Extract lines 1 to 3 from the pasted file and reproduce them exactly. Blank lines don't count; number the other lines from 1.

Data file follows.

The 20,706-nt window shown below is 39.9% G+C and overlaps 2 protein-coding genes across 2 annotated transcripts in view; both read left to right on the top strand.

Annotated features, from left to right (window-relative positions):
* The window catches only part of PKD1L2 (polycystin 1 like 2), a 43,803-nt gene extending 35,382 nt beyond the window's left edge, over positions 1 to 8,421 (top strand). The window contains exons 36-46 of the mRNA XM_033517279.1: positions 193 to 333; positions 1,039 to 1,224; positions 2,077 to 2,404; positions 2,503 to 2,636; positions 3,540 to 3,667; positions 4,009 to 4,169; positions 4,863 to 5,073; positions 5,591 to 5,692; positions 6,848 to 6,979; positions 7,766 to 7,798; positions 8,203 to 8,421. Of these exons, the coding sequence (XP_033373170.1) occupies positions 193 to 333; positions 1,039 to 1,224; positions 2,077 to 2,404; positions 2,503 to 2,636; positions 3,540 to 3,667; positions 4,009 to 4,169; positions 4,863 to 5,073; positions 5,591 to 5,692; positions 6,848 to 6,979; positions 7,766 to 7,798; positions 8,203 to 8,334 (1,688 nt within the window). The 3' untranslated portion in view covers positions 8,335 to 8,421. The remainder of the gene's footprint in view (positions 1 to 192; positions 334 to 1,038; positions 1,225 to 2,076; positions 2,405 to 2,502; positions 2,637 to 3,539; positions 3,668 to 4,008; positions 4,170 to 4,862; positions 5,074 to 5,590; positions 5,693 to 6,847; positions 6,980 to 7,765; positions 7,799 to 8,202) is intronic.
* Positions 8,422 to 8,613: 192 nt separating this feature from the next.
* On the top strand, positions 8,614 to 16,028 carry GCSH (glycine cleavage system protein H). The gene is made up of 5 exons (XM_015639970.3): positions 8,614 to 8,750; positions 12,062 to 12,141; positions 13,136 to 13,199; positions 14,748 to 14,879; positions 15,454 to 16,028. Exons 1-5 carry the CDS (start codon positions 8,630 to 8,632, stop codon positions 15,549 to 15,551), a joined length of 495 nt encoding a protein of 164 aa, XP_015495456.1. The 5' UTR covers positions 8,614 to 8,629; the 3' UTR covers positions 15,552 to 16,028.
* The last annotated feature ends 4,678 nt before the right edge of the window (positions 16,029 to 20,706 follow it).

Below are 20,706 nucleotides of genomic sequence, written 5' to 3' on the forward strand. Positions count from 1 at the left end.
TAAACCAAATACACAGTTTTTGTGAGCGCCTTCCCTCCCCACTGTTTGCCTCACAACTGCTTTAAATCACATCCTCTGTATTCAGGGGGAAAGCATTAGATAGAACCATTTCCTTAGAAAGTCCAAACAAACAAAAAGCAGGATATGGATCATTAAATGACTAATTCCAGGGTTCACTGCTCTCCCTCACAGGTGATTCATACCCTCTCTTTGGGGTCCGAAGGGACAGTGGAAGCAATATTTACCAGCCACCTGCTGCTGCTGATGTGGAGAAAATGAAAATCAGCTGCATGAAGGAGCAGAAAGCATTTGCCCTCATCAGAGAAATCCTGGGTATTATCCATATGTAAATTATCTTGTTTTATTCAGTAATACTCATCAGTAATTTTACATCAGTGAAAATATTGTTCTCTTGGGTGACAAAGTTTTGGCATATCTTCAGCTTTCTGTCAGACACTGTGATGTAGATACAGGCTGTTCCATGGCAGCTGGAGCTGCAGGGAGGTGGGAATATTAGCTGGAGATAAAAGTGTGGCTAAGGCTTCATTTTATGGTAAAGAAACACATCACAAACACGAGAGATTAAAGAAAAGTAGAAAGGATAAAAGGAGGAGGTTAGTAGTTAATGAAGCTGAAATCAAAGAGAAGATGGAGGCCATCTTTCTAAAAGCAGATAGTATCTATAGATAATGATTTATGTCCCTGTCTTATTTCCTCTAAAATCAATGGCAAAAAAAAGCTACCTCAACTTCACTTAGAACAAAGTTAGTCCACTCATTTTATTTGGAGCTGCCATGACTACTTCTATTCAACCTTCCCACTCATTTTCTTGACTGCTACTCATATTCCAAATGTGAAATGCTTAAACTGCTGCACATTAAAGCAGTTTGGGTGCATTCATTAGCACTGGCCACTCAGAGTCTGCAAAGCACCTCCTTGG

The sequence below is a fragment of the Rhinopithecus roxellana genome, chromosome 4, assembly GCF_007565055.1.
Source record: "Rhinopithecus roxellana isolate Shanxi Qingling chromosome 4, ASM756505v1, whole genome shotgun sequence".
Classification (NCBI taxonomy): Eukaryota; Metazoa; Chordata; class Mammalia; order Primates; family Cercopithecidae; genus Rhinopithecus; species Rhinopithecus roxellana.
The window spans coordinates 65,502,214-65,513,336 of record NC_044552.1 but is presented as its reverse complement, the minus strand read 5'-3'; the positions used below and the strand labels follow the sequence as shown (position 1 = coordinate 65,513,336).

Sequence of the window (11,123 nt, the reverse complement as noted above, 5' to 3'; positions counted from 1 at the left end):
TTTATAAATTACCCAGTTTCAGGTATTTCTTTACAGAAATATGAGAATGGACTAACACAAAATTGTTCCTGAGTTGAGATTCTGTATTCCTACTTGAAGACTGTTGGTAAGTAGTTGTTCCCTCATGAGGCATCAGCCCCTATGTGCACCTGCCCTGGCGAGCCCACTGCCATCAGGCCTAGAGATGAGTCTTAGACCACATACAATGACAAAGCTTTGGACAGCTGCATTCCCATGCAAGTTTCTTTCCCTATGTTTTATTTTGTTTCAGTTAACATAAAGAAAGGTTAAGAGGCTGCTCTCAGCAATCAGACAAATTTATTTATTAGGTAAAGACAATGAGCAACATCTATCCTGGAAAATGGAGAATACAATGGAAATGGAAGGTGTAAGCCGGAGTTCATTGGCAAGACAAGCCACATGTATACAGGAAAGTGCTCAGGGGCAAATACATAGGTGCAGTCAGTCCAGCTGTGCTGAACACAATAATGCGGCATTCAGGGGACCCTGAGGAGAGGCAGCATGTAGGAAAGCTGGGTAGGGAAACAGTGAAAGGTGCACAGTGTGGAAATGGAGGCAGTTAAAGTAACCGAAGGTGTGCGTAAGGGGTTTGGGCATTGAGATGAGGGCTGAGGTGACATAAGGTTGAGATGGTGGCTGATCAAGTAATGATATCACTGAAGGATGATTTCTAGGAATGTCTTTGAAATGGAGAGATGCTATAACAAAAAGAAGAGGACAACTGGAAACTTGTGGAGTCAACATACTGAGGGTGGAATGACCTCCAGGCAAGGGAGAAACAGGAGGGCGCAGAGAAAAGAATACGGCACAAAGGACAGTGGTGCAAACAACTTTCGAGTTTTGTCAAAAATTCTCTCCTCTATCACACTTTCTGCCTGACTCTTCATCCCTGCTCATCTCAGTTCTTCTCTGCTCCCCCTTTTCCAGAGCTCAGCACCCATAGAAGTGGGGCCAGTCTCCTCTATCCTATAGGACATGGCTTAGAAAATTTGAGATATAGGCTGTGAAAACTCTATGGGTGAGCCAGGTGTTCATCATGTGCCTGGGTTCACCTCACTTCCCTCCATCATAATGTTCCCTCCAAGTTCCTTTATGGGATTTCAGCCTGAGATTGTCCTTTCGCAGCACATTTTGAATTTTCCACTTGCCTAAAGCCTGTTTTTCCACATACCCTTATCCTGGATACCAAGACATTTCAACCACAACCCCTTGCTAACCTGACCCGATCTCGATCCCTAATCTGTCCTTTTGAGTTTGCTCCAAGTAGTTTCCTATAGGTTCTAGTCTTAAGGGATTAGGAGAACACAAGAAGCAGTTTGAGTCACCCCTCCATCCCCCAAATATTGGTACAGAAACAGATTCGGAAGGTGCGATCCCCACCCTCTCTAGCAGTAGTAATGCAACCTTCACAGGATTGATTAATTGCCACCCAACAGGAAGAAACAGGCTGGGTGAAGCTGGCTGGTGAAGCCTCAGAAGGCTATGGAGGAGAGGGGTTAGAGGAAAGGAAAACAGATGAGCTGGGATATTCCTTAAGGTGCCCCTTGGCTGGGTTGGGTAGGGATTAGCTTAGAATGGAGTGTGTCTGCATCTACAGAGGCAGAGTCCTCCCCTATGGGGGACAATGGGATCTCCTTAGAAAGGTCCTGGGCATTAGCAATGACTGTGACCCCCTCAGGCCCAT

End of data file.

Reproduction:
The 20,706-nt window shown below is 39.9% G+C and overlaps 2 protein-coding genes across 2 annotated transcripts in view; both read left to right on the top strand.

Annotated features, from left to right (window-relative positions):
* The window catches only part of PKD1L2 (polycystin 1 like 2), a 43,803-nt gene extending 35,382 nt beyond the window's left edge, over positions 1 to 8,421 (top strand). The window contains exons 36-46 of the mRNA XM_033517279.1: positions 193 to 333; positions 1,039 to 1,224; positions 2,077 to 2,404; positions 2,503 to 2,636; positions 3,540 to 3,667; positions 4,009 to 4,169; positions 4,863 to 5,073; positions 5,591 to 5,692; positions 6,848 to 6,979; positions 7,766 to 7,798; positions 8,203 to 8,421. Of these exons, the coding sequence (XP_033373170.1) occupies positions 193 to 333; positions 1,039 to 1,224; positions 2,077 to 2,404; positions 2,503 to 2,636; positions 3,540 to 3,667; positions 4,009 to 4,169; positions 4,863 to 5,073; positions 5,591 to 5,692; positions 6,848 to 6,979; positions 7,766 to 7,798; positions 8,203 to 8,334 (1,688 nt within the window). The 3' untranslated portion in view covers positions 8,335 to 8,421. The remainder of the gene's footprint in view (positions 1 to 192; positions 334 to 1,038; positions 1,225 to 2,076; positions 2,405 to 2,502; positions 2,637 to 3,539; positions 3,668 to 4,008; positions 4,170 to 4,862; positions 5,074 to 5,590; positions 5,693 to 6,847; positions 6,980 to 7,765; positions 7,799 to 8,202) is intronic.